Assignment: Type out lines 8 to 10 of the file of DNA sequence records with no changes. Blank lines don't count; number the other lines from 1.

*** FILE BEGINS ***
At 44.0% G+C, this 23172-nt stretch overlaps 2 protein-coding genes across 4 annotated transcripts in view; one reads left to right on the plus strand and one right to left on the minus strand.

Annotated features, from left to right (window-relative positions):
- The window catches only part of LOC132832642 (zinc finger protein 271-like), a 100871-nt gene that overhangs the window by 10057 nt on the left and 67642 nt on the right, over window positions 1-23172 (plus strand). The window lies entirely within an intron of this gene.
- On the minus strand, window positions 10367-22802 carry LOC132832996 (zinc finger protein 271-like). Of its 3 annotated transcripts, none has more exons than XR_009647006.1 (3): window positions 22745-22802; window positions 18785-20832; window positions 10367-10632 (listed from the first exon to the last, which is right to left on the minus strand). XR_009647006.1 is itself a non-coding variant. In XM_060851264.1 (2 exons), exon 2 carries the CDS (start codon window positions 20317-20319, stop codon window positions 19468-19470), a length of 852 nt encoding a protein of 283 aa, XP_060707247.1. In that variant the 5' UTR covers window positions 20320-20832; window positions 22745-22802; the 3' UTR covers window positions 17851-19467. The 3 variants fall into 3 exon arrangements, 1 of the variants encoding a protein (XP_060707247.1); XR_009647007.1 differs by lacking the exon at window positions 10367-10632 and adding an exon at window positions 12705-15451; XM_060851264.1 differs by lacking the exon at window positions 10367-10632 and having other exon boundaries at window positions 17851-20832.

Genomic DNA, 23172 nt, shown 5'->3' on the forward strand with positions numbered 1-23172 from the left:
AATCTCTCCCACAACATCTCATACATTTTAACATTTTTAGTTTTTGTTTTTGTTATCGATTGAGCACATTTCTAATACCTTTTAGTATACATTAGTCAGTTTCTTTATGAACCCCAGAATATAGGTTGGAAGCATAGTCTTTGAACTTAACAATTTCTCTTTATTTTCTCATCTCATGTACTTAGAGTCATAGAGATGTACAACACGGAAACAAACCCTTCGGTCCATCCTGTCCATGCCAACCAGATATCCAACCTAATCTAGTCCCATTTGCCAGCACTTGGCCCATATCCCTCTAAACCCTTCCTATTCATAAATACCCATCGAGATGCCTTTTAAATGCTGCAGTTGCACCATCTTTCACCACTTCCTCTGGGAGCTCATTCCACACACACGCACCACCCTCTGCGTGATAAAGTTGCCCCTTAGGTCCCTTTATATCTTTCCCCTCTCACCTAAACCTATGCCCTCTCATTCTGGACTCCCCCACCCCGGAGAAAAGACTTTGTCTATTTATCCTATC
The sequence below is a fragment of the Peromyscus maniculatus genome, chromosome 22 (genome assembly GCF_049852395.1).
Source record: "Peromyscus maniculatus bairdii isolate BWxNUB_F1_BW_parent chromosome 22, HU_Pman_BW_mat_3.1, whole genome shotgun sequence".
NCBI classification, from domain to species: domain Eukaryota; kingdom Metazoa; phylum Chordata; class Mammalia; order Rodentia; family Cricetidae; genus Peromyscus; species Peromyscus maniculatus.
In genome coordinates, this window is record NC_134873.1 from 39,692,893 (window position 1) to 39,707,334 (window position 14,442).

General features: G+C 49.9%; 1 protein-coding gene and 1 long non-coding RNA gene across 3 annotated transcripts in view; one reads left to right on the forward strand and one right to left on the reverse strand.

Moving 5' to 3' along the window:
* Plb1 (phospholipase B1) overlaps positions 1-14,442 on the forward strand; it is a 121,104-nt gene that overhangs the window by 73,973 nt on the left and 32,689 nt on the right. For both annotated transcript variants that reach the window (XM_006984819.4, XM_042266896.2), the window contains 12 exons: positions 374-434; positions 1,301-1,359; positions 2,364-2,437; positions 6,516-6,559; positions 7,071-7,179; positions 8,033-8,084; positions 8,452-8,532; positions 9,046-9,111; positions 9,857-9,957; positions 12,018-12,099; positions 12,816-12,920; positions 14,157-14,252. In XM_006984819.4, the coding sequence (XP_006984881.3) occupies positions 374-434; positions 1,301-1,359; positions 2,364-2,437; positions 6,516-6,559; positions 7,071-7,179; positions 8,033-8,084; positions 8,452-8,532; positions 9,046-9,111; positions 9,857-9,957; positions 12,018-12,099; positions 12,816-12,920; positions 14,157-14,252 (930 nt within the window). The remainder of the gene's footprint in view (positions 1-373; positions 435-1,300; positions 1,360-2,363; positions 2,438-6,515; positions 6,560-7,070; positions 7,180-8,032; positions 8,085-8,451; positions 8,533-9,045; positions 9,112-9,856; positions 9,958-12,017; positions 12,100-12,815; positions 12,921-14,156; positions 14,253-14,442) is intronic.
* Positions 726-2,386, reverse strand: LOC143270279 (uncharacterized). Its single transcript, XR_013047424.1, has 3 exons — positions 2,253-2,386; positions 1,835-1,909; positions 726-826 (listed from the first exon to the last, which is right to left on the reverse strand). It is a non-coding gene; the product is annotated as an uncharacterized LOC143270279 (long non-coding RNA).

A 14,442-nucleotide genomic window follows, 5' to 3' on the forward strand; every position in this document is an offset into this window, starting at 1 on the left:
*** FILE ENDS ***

Source record: "Peromyscus maniculatus bairdii isolate BWxNUB_F1_BW_parent chromosome 22, HU_Pman_BW_mat_3.1, whole genome shotgun sequence".
NCBI classification, from domain to species: domain Eukaryota; kingdom Metazoa; phylum Chordata; class Mammalia; order Rodentia; family Cricetidae; genus Peromyscus; species Peromyscus maniculatus.
In genome coordinates, this window is record NC_134873.1 from 39,692,893 (window position 1) to 39,707,334 (window position 14,442).